And here is some recent evidence from the Bulgarian National Radio Website that proves that a number of famous people believe in aliens, including an astrophysicist from Bulgaria:


One of these days the Alien spaceship will land in front of my house and take me to Planet Bulgaria. My family will wonder why I've disappeared. And I may never come back.

"We are not alone." Trust me on this one.

And finally, a couple of links from the Bulgarian National Radio about astronomy, time keeping and space exploration for you doubters out there:



Friday, March 5, 2010

In the Beginning: How I developed an interest in Bulgarian folklore

I grew up in New York City, and lived there until my 20's, until I got married and got to do a little traveling.

Growing up in New York, I was exposed to other cultures that were different than my own, however, I did not take up Balkan folk dancing until much later. One reason for this was that I didn't know it even existed! The second reason was that my husband was in the Air Force. At the time we were married, he was stationed in one of the coldest places on Earth (during the winter anyway), which was Minot, North Dakota.

There was no Balkan dancing, or any international folk dancing in Minot. There was, however, a square dance group, the Hicks and Chicks, who met at the base snack bar on Wednesday nights. I worked there several nights a week and watched them when business was slow. I came to the conclusion: square dance is not for me. First of all, I don't like country music, and secondly, I couldn't see myself wearing gingham and petticoats. Check out the square dancers below:

When my husband got orders to Germany I was ecstatic. I had always wanted to go to Europe and have always had a case of itchy feet.

When we lived in Germany, my husband and I visited a number of countries (besides Germany), Austria, Switzerland, Italy, France, Holland, Belgium, and Luxembourg. I really wanted to go to Hungary and some of the Eastern bloc countries, but he was in the Security field, and it would have been extremely difficult hiding that from the Communist officials. So Vienna was as far east as we got.

Since we lived in German wine country, south of Koblenz, we became regulars at the numerous festivals that were held every summer and fall. I became familiar with the folk music of the region and watched a few dance performances at these events.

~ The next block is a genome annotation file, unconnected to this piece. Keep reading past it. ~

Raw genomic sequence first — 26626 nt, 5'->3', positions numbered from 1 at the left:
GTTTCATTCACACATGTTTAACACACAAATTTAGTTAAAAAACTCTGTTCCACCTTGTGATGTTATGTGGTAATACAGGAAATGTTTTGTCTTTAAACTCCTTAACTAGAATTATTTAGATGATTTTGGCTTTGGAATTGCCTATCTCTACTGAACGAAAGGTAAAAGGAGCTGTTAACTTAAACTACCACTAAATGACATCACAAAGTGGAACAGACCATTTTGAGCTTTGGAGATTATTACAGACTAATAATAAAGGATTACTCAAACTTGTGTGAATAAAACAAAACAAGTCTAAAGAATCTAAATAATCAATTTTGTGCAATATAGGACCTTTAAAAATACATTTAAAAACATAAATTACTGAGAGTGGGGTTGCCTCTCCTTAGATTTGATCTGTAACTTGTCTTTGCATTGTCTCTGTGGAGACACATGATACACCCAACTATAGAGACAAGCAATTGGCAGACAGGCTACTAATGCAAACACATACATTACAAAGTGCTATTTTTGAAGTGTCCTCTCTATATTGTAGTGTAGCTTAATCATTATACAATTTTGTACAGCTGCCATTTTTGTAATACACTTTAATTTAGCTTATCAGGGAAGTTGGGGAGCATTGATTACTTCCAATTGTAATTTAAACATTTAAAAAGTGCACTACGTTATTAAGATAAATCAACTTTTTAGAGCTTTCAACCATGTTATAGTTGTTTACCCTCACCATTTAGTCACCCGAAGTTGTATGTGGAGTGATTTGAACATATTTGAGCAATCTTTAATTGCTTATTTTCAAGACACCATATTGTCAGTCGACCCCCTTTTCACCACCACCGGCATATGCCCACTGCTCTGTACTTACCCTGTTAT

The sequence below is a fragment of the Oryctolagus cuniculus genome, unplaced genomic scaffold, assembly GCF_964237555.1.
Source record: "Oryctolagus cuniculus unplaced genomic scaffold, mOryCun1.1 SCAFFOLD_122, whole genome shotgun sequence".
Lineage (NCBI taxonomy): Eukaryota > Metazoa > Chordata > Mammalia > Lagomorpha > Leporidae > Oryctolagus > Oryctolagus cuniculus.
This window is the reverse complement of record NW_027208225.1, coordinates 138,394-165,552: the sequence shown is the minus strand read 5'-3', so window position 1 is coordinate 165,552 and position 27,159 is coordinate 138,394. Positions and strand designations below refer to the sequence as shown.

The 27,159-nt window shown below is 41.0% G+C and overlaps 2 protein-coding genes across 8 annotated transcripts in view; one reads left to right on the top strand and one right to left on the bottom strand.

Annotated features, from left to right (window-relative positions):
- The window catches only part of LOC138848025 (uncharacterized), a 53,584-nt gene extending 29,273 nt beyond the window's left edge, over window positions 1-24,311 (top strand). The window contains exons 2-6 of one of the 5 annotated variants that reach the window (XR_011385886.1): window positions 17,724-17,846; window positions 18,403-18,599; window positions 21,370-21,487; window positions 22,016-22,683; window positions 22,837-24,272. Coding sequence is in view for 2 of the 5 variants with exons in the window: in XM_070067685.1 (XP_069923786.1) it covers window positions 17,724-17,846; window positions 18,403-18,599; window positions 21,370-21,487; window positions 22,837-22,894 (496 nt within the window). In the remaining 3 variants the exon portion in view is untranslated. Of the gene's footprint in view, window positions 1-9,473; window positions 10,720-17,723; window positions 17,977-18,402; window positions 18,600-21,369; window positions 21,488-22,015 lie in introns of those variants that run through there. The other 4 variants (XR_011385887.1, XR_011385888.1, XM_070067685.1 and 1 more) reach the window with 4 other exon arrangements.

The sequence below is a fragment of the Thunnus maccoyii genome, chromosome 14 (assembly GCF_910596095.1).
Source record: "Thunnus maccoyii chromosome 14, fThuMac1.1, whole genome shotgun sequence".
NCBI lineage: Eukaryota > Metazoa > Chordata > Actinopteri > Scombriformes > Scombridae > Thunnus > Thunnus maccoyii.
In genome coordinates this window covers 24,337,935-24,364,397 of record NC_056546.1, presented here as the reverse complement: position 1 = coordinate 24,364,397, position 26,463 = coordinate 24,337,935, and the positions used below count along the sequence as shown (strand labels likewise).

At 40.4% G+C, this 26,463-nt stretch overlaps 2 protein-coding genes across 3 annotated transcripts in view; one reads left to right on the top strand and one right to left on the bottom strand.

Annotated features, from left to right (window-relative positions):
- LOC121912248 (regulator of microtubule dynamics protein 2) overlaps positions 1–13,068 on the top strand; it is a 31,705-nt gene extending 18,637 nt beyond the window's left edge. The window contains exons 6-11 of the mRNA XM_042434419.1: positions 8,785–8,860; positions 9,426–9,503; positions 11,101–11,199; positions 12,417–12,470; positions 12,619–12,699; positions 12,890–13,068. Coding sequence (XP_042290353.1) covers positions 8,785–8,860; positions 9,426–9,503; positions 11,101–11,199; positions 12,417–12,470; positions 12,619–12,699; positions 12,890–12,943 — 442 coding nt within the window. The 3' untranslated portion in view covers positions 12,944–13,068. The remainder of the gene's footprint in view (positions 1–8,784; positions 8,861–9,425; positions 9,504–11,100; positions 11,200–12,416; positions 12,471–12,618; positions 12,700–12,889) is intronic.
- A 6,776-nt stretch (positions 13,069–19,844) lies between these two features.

We also travelled quite a bit in Bavaria, which has a completely different culture than the Rhineland and a very strong folk tradition. This was one of the things that fueled my fascination with folklore.

Another aspect of German, oops, I meant Bavarian culture that I enjoyed were the beer drinking songs and schuhplatter dances. Bavarian folklore, I found was quite cool as you can see from these video clips from YouTube.

On top of this blog entry is a picture of me at the Oktoberfest, Munich circa 1977. No, I did not drink both mugs of beer by myself! By the way, beer at the Oktoberfest is served in one liter mugs (ein Mass, bitte!) The photo is a little fuzzy but that's what happens when you scan old pictures.

Now, inquiring minds may want to know: how does this relate to my interest in Bulgarian and Eastern European folklore and how did I get involved with it in the first place? Turns out I had always had an interest in this subject, since I owned a shortwave radio when I lived in Germany and often tuned in to broadcasts from Radio Budapest, since they played Gypsy (Roma) music, which I enjoyed very much.

Fast forward, mid-1980's. We returned to New York. I was going through a difficult period in my life and happened to see a flyer about folk dancing. It was something I wanted to try but I knew very little about it. A close friend who was also a co-worker, (who died in 1989), steered me to some Balkan folk dance classes which took place in a second story dance studio on Varick Street in Manhattan. I have been hooked ever since.

I had found what I was looking for all those years, and although I love music from the Balkans in general, Bulgarian music and dance satisfied something in my soul. For all I know I may have lived a previous life there. Who knows?